General Practice - Research Publications

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    AI Based Cancer Detection Models Using Primary Care Datasets
    Ristanoski, G ; Emery, J ; Gutierrez, JM ; McCarthy, D ; Aickelin, U (Engineering and Technology Publishing, 2022-04-01)
    Cancer is one of the most common and serious medical conditions with more than 144 000 Australians having been diagnosed with cancer in 2019. The non-specific nature of cancer symptoms and its low prevalence make cancer diagnosis particularly challenging, especially for primary care physicians/general practitioners (GPs). Ongoing research in cancer diagnosis places a heavy focus on understanding the epidemiology of cancer symptoms. With GPs being the first point of contact for most patients, prediction models using the patient’s medical history from primary care data can be a useful decision tool for early cancer detection. Our work both investigates the opportunities to use primary care data, specifically pathology data, for developing such decision tools and tackles the challenges coming from uncertainty in the data such as irregular pathology records. We present opportunities using the results within the frequently ordered full blood count to determine relevance to a future cancer diagnosis. By using several different pathology metrics, we show how we can generate features suitable for AI models that can be used to detect cancer 3 months earlier than current practices. Though the work focuses on patients with lung cancer, the methodology can be adjusted to other types of cancer and other data within the medical records. Our findings demonstrate that even when working with incomplete or obscure patient history, hematological measures contain valuable information that can indicate the potential of cancer diagnosis for up to 8 out of 10 patients. The use of the proposed decision tool presents a way to incorporate pathology data in the current cancer diagnosis practices and to incorporate various pathology tests or other primary care datasets for similar purposes.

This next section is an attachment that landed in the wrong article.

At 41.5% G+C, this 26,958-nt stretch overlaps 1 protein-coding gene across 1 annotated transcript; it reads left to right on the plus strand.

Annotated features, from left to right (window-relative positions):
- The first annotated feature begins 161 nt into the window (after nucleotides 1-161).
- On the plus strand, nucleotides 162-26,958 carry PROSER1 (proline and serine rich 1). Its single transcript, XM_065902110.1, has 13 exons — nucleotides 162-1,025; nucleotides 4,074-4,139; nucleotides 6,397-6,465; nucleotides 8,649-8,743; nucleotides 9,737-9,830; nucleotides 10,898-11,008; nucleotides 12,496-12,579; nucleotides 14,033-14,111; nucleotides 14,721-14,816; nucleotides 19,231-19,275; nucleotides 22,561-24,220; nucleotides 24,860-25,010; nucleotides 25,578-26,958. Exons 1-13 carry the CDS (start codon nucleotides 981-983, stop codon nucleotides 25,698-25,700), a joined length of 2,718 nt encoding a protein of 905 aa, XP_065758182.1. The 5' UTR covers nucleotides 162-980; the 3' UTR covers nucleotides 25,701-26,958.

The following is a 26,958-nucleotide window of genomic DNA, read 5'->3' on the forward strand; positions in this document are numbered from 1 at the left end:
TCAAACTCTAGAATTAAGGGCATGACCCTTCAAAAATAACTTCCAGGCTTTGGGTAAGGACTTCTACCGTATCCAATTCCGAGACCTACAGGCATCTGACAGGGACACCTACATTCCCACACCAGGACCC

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    Handling uncertainty using features from pathology: Opportunities in primary care data for developing high risk cancer survival methods
    Ristanoski, G ; Emery, J ; Martinez Gutierrez, J ; McCarthy, D ; Aickelin, U (ACM, 2021)
    More than 144 000 Australians were diagnosed with cancer in 2019. Diagnosing cancer in primary care is challenging due to the non-specific nature of cancer symptoms and its low prevalence. Understanding the epidemiology of cancer symptoms and patterns of presentation in patient's medical history from primary care data could be important to improve earlier detection and cancer outcomes. As past medical data about a patient can be incomplete, irregular or missing, this creates additional challenges when attempting to use the patient's history for any new diagnosis. Our research aims to investigate the opportunities in a patient's pathology history available to a GP, initially focused on the results within the frequently ordered full blood count to determine relevance to a future high-risk cancer prognosis, and treatment outcome. We investigated how past pathology test results can lead to deriving features that can be used to predict cancer outcomes, with emphasis on patients at risk of not surviving the cancer within 2-year period. This initial work focuses on patients with lung cancer, although the methodology can be applied to other types of cancer and other data within the medical record. Our findings indicate that even in cases of incomplete or obscure patient history, hematological measures can be useful in generating features relevant for predicting cancer risk and survival. The results strongly indicate to add the use of pathology test data for potential high-risk cancer diagnosis, and utilize additional pathology metrics or other primary care datasets even more for similar purposes.